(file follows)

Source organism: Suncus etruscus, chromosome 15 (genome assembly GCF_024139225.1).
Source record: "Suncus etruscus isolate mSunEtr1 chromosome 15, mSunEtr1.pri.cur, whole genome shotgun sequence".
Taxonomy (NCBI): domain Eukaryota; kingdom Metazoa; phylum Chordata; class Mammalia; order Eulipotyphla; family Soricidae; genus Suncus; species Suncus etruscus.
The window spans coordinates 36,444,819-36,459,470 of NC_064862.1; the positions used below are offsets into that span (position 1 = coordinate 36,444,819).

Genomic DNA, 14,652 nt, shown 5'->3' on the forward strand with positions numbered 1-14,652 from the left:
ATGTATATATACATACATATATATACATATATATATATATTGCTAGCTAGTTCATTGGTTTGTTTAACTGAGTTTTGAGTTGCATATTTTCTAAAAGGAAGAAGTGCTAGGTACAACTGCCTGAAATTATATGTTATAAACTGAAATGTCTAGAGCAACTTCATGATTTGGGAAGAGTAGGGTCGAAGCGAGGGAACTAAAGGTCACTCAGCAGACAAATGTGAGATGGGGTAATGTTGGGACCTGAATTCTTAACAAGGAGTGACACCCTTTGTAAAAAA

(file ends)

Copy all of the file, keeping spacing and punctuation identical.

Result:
Source organism: Suncus etruscus, chromosome 15 (genome assembly GCF_024139225.1).
Source record: "Suncus etruscus isolate mSunEtr1 chromosome 15, mSunEtr1.pri.cur, whole genome shotgun sequence".
Taxonomy (NCBI): domain Eukaryota; kingdom Metazoa; phylum Chordata; class Mammalia; order Eulipotyphla; family Soricidae; genus Suncus; species Suncus etruscus.
The window spans coordinates 36,444,819-36,459,470 of NC_064862.1; the positions used below are offsets into that span (position 1 = coordinate 36,444,819).

Genomic DNA, 14,652 nt, shown 5'->3' on the forward strand with positions numbered 1-14,652 from the left:
ATGTATATATACATACATATATATACATATATATATATATTGCTAGCTAGTTCATTGGTTTGTTTAACTGAGTTTTGAGTTGCATATTTTCTAAAAGGAAGAAGTGCTAGGTACAACTGCCTGAAATTATATGTTATAAACTGAAATGTCTAGAGCAACTTCATGATTTGGGAAGAGTAGGGTCGAAGCGAGGGAACTAAAGGTCACTCAGCAGACAAATGTGAGATGGGGTAATGTTGGGACCTGAATTCTTAACAAGGAGTGACACCCTTTGTAAAAAA